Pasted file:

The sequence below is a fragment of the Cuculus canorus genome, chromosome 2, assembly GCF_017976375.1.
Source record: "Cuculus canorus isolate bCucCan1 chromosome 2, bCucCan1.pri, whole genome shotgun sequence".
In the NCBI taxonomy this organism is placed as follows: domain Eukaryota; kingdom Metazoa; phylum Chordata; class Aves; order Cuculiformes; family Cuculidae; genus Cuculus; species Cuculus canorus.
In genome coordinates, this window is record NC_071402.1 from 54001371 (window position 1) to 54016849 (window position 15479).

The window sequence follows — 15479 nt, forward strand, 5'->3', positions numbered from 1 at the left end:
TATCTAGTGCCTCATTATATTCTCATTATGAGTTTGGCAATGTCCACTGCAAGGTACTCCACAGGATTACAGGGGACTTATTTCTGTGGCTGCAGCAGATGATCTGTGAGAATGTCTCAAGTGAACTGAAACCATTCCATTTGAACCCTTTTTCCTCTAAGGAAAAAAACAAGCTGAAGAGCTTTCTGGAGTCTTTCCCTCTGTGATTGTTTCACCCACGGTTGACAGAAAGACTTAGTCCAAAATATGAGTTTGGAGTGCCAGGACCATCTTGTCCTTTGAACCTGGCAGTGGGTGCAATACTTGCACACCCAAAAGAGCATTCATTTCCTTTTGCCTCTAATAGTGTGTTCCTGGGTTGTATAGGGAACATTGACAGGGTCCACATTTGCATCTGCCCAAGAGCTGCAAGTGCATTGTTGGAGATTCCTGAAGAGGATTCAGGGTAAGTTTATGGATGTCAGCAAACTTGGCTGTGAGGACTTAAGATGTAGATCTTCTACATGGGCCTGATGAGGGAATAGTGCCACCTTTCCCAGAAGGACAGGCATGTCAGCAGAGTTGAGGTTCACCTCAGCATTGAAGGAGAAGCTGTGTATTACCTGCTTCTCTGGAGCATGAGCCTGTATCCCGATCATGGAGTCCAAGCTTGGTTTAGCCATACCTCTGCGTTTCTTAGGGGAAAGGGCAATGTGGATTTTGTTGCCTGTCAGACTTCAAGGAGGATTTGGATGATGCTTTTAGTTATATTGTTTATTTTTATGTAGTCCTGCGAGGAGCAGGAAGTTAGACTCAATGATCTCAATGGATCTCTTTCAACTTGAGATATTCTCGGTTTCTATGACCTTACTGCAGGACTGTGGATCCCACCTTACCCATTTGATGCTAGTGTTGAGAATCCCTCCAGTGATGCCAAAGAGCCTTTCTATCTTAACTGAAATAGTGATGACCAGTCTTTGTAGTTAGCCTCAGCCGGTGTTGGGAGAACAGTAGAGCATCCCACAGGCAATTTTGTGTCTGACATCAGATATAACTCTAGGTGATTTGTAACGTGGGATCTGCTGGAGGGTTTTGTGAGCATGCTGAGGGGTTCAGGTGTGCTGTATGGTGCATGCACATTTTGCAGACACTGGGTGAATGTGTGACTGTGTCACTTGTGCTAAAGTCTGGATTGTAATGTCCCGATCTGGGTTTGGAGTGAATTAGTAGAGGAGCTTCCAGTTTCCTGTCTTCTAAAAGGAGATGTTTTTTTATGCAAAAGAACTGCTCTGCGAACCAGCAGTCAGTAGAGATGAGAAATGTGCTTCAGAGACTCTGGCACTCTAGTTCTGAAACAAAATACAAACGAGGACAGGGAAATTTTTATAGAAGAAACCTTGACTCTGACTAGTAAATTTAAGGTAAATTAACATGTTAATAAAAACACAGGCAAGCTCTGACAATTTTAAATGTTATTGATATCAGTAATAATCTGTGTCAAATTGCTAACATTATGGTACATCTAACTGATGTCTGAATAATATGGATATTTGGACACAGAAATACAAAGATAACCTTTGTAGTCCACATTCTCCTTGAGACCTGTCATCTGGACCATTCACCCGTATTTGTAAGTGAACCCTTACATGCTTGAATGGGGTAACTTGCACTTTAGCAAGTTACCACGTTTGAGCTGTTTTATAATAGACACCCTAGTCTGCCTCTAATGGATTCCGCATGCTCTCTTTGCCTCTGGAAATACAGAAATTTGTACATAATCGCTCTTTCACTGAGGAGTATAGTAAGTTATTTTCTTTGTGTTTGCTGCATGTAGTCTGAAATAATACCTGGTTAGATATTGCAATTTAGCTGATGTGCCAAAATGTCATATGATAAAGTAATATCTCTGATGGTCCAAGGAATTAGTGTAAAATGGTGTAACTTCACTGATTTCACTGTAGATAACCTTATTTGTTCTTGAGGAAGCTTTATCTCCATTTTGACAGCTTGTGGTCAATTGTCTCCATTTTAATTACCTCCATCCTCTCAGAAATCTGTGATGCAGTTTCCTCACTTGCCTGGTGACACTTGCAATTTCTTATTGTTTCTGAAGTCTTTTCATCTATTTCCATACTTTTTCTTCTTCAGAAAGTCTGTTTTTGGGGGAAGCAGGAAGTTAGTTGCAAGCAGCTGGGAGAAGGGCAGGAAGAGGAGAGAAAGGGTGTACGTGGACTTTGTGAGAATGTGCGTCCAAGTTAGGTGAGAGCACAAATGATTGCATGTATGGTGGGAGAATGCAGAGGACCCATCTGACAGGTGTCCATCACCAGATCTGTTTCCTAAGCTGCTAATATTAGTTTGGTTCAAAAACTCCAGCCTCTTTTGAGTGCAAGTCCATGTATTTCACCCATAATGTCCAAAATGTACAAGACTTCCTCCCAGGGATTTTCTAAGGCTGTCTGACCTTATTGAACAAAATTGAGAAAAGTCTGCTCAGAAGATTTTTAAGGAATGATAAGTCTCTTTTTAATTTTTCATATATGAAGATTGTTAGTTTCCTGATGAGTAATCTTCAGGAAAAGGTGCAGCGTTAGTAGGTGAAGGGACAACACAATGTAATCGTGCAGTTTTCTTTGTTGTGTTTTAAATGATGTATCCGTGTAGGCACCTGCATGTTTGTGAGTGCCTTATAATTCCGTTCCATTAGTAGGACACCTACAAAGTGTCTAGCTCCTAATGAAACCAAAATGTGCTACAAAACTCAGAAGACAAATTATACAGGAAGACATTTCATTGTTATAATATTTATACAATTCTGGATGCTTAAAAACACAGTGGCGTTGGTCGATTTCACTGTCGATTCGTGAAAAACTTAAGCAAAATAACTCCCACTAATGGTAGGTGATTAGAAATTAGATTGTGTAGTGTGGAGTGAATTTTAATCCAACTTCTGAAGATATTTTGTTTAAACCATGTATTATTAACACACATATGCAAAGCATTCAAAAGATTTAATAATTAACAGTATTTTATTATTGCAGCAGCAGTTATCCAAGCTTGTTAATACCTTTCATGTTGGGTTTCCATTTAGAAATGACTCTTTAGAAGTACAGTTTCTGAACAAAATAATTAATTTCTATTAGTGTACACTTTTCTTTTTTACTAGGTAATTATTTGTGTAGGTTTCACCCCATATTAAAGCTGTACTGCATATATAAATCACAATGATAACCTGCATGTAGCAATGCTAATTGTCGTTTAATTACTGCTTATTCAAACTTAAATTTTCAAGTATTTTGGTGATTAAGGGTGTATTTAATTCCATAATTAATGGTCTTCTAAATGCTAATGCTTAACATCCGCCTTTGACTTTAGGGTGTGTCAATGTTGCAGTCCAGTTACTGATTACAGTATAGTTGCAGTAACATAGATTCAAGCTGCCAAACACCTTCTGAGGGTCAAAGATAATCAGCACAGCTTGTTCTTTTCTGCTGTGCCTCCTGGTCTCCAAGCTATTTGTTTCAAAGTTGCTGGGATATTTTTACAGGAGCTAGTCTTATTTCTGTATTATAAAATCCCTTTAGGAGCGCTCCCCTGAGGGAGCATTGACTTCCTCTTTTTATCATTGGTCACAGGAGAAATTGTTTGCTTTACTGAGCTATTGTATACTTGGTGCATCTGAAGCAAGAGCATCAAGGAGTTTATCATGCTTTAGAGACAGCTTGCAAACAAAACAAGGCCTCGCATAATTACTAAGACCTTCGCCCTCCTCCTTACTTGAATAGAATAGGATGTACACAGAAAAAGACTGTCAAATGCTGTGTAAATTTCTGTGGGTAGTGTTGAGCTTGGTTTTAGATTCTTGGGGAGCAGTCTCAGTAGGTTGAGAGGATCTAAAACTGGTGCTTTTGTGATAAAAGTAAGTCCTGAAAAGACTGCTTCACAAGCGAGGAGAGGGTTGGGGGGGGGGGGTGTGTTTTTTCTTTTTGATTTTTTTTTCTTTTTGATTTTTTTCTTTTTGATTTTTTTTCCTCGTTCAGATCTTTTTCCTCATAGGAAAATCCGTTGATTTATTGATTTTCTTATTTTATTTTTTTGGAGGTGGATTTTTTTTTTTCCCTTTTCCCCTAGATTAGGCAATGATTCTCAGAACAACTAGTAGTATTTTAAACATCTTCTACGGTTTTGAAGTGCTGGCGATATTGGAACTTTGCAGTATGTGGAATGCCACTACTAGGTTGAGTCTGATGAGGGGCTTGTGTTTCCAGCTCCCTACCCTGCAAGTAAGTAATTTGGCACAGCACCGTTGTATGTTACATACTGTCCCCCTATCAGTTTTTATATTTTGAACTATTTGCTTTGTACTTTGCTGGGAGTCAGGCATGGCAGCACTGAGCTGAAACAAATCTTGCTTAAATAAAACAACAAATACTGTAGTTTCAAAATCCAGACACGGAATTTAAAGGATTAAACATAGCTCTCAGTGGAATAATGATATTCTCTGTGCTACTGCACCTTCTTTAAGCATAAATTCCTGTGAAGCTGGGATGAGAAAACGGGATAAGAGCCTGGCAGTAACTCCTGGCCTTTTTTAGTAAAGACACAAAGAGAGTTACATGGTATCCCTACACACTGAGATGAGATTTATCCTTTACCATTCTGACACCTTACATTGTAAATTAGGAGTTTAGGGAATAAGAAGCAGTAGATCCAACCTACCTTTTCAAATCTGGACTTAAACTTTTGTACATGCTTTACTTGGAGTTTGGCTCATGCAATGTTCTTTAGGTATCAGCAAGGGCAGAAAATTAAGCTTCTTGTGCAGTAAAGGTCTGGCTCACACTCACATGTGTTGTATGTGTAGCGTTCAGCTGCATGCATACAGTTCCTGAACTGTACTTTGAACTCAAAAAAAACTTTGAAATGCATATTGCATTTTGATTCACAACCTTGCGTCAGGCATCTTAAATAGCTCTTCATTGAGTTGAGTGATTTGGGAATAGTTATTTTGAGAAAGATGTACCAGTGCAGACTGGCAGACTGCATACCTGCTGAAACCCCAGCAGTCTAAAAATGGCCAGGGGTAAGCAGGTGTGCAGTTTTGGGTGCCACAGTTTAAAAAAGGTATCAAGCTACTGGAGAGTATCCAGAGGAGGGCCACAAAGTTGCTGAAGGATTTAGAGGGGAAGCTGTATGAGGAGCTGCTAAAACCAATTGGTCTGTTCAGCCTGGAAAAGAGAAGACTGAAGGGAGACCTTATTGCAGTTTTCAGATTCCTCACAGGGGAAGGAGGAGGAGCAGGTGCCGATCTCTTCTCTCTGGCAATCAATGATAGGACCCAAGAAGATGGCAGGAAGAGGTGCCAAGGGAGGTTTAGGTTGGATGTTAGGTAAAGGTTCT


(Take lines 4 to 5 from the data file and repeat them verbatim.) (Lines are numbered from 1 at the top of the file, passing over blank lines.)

In genome coordinates, this window is record NC_071402.1 from 54001371 (window position 1) to 54016849 (window position 15479).

The window sequence follows — 15479 nt, forward strand, 5'->3', positions numbered from 1 at the left end: